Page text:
Life Cycle Analysis
The impact of our products
The environmental impact of a product, or activity, is a complex activity and can be difficult to assess. This is because there are so many aspects to be taken into account. What materials are needed and where do they come from? How much energy is needed to produce it? Where is it transported to? How long do you use it? Is the product recycled once it reaches the end of first life?
These questions, and more, are all considered when doing a Life Cycle Assessment (LCA). An LCA is a scientific methodology to structurally assess the environmental impact of a product, or service. With an LCA, environmental impact becomes measurable and transparent. With that information, actions can be taken to effectively reduce impacts. For example, industries can optimize process steps that have most impact. Or, new products can be compared to alternative products to check which product is doing ‘better’ environmentally. The ISO has set up various standards for a complete LCA (learn more here).
One of the most well-known measurements is ‘Global Warming Impact’, or the Carbon footprint, measured in kg CO2-eq. This indicator is well known as global warming is one of the main environmental issues globally, and limitations to emissions are set in the Paris Agreement. However, there are many ways a product or service can have impact in the environment. These include land and water use, toxicity, nitrogen deposit, ozone damage, or fine particulate matter formation. Dutch research (Radboud university, University of Leiden, RIVM) has summarized all these impacts in an LCA methodology called ReCiPe. In the figure below, they are summarized as midpoint indicators. To make it easier to compare two products, these indicators can be summarized to endpoint indicators.
The Recipe methodology. Read more in the website of the RIVM here.
For the products designed by Arapaha, an LCA was done from cradle to grave. This means that the full lifetime of the product was considered, from production of the product, use, and end of the first life. Sometimes, products are only assessed from cradle to gate, meaning only production. The impact the product has after production is therefore not considered, including the (often limited) recyclability and potential incineration or landfilling of the product, which comes with huge impacts.
The Global warming impact is shown in the figure below for a rug, where the Arapaha design is compared to a conventional rug. From the LCA that was executed, it can be concluded that Arapaha rugs emit less kg CO2 eq over its lifetime. Because the rug is designed with recycling in mind, the material can be re-used and no incineration has to take place, which is the case for the rug with the conventional design. The environmental impact of the transport, which is higher for Arapaha rug due to the recollection of materials, has only limited impact. The LCA shows that in this case, it is better for the environment to drive more kilometers by truck and recycle the materials, instead of limiting the transport and incinerating the material.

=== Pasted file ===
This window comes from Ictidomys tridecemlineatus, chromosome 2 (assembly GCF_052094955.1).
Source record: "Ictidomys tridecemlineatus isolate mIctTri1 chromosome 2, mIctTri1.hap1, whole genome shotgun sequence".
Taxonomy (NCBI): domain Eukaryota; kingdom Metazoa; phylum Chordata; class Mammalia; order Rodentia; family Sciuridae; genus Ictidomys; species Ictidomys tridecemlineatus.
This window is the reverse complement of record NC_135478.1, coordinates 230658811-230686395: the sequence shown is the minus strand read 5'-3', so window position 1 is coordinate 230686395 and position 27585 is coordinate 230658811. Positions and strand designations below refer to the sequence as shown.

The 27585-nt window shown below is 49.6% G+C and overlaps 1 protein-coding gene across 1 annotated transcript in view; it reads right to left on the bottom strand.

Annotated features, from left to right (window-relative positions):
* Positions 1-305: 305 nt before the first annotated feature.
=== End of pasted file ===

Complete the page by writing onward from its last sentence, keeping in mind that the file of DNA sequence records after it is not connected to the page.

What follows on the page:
Making new material has a lot more global warming impact than the driving distance assessed for the Arapaha rugs. Additionally, the LCA shows where the environmental impact of the Arapaha rug can be reduced even more. One of the main conclusions is that a higher collection rate of the rugs will decrease impacts even further as it increases the recycling percentage. Also using the same PLA material again in new products will result in lower environmental impacts. This multi-cycle use of PLA is a result of recyclability and a key concept in the low environmental impacts of the Arapaha products.
In the LCA of Arapaha products, the other ReCiPe indicators were assessed as well and compared to the conventional rug. The need for fossil material is lower for the Arapaha rug, as no fossil materials such as oil are needed for production. However, some other environmental impact categories are higher for the PLA rug. PLA is made through sugars from maize and sugarcane, which is grown on agricultural land. Therefore, impacts related to toxicity and eutrophication are generally higher as a result of pesticide and fertilizer used in agricultural products. The use of these products is well documented and made transparent in the LCA of Arapaha. The LCA on the conventional design is based on average data and assumptions. Therefore, it is possible that impacts are not well documented in the conventional design, and that the difference of level of detail results in higher impacts for Arapaha products. However, the LCA still shows that the choice to design with recycling in mind is very important, so the need for new maize and sugarcane for PLA production is limited and the PLA can be used in multiple product cycles. This decreases the environmental impact even further. Biological production of crops can likewise reduce these environmental impacts.